Drink Water. Kidney Stones Hurt.

By: Sara Walker, MD

Even during medical school, there was always the running joke about getting kidney stones. With the frenetic pace of many rotations, it was always difficult to squeeze in bathroom time, and I suspect many of us adopted the same solution – drink less water. That is certainly how I survived my month on vascular surgery. After a nine-hour case, I was told by one of the residents that everyone was impressed that I had stayed scrubbed in, standing the entire time, and that I didn’t even need to leave for the bathroom. Even then, it seemed like an odd thing to be impressed by. There was a rumor floating around that one of the surgery residents had restricted water to the point of developing a kidney stone, but we all laughed, sure that was not going to become us.

Fast forward to my second month of residency. I was on an inpatient rotation, where there were so many patients (and consequently so much documentation) that it didn’t feel like there was enough time to go to the bathroom. We held it for hours, waiting for a good moment to slip away from the mountain of work, but that moment didn’t always come, so we stopped drinking water to prevent the eventual consequence.

Near the end of my first week on this rotation, I felt a sharp pain in my side associated with waves of intense nausea. I took some Motrin and Zofran and kept chugging away on rounds. Then the nausea/pain combo got worse, and I had to lean against the wall for support. When I told my team of my suspicion, they immediately told me to leave and go to the emergency room.

I was right. I had a kidney stone.

The fact that my diagnosis had been correct was a small consolation. After the stone had passed, I was discharged from the ED. After making sure that no one expected me to return to work that day, I trudged home and spent the rest of the day lying in bed, recovering. I was back at work the next morning.

Intern year is hard. There is an overwhelming volume of patients to take care of, endless documentation, and the perpetual fear that we might accidentally hurt a patient because of our cluelessness. We are all warned about these things.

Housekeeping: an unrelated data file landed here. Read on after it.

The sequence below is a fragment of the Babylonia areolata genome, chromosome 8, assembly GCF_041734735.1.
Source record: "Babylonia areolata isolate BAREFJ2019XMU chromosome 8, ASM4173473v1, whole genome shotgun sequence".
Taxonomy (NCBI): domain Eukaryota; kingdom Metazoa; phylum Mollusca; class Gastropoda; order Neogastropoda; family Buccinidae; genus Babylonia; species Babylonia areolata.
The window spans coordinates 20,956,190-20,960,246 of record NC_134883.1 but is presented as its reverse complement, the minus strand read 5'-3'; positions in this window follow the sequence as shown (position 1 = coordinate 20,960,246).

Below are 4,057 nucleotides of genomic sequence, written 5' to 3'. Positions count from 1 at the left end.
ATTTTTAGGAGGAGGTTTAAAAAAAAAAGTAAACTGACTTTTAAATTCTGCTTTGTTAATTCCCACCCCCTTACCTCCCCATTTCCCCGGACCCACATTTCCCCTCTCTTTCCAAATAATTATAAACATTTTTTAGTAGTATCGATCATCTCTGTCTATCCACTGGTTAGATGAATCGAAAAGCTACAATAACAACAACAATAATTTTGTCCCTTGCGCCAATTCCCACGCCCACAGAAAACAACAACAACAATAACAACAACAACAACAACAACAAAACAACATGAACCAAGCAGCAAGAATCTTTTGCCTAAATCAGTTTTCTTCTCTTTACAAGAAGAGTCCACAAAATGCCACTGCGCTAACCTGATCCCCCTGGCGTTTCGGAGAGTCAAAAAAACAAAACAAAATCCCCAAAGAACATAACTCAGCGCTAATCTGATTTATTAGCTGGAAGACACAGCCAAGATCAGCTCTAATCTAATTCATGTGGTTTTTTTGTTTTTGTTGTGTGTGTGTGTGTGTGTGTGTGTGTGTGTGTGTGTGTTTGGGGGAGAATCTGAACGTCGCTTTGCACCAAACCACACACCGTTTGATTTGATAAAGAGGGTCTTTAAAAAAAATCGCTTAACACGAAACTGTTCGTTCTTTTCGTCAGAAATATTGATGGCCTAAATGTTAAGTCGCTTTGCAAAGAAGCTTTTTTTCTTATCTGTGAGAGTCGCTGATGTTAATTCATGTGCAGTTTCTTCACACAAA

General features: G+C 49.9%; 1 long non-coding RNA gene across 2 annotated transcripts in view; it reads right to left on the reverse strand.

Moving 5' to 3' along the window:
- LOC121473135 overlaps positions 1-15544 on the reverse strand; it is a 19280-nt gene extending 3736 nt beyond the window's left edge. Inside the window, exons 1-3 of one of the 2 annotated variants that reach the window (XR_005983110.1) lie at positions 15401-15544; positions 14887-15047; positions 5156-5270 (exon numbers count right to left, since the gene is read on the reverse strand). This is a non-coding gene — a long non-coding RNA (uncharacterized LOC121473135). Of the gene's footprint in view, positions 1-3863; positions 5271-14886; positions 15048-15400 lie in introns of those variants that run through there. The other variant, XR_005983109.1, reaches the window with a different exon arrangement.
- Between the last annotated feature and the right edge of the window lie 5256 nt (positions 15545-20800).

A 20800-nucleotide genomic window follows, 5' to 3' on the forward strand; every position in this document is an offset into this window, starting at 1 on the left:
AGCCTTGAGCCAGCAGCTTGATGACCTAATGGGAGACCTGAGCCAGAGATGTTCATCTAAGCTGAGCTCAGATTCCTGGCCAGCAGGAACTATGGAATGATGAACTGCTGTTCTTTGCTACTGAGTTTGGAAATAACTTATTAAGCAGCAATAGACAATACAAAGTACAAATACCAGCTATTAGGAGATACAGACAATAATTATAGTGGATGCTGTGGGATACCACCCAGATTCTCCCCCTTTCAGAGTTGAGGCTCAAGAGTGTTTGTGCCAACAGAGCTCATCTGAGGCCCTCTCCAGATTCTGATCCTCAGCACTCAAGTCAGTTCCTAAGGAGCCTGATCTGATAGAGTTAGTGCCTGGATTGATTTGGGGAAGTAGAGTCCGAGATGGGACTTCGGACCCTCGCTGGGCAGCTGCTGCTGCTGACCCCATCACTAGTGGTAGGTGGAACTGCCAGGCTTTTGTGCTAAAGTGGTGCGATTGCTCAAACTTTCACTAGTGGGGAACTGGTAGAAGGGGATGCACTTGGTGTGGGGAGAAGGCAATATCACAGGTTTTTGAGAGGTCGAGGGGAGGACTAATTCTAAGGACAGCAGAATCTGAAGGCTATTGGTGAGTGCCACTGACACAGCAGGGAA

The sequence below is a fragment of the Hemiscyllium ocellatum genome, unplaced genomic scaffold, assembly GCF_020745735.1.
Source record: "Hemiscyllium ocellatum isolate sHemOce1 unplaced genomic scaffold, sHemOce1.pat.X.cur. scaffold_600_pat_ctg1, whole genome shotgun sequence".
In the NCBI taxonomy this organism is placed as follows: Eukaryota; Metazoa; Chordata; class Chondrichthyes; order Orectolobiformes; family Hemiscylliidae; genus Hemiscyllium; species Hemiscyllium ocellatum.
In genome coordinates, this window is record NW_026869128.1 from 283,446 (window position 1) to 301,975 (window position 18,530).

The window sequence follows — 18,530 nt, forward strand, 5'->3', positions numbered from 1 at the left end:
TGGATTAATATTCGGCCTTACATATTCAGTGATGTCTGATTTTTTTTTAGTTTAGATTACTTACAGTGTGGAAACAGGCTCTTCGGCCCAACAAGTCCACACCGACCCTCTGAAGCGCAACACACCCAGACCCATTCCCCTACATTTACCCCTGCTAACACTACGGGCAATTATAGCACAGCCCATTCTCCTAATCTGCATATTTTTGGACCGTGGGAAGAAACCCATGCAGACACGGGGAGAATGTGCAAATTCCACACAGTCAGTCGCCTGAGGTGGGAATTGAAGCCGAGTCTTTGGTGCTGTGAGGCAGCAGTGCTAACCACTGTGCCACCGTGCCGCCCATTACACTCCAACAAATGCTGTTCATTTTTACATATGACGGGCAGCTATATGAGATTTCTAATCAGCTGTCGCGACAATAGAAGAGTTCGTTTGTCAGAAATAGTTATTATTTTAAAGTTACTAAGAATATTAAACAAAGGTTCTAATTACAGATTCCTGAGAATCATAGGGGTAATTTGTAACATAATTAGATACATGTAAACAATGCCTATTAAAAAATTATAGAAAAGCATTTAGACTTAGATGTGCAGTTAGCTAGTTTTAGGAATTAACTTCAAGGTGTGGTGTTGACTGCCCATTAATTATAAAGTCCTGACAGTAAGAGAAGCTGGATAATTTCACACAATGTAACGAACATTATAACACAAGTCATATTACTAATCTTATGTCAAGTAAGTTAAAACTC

But the part we don’t always remember, amongst the innumerable tasks on our to-do lists, is to take care of our own basic needs. We need to drink water, eat food, and go to the bathroom, just like any other human on this planet. And that’s something that is too often overlooked.

After leaving the ED, I did make one pit stop, which was to buy a massive 64-oz water bottle to lug around with me. It’s heavy (so I can kid myself into believing I’m getting my arm workout done at the same time) and likes to clang at inconvenient times whenever it gets bumped. I don’t always finish the whole bottle, but progress is being made. As for increased need for bathroom breaks, well, nature calls. It’s not always convenient for me to duck out to the restroom, but it’s something that has to happen.

Why is it so accepted, almost expected, that we deny our basic needs in the name of patient care?

It’s easy to say that it’s the system. Too many patients, too many expectations. It’s the way it’s always been done, and nothing seems to be changing any time soon. And that’s probably true, but that also takes the solution out of our own hands.

During the three (and a half) days on the rotation prior to my kidney stone, I would have told you it was just not possible for me to find time to go to the bathroom. After the kidney stone, I had no choice but to drink water. Which led to its inevitable consequence, and it was okay. It was not great, because of course I was still struggling with the massively steep learning curve and all, but it worked. The world stayed on its axis and everything still got done.

I was still overwhelmed and confused and perilously close to a mental breakdown. But I was drinking water, and, slowly, I figured out what was going on with my patients and got better at handling the workflow. And I kept drinking water.

Some days are better than others. I’m still not drinking quite as much water as I should. But I’m getting there. Baby steps, right?

I am an intern who, still at times, has no clue what I’m doing. But I’m doing my best to take care of my patients, and I’m working to get better at taking care of myself too. Because, if I’m in the ED on a stretcher being pumped full of IV fluids and Zofran, it helps no one. So, that’s my biggest lesson of intern year – put your own mask on before helping others.

Sara Walker, MD, is a first-year resident in the Family Medicine Residency Program in the Department of Family and Preventive Medicine at the University of Utah. Her medical interests include lasting behavioral changes, sports medicine, population wellness, and more.

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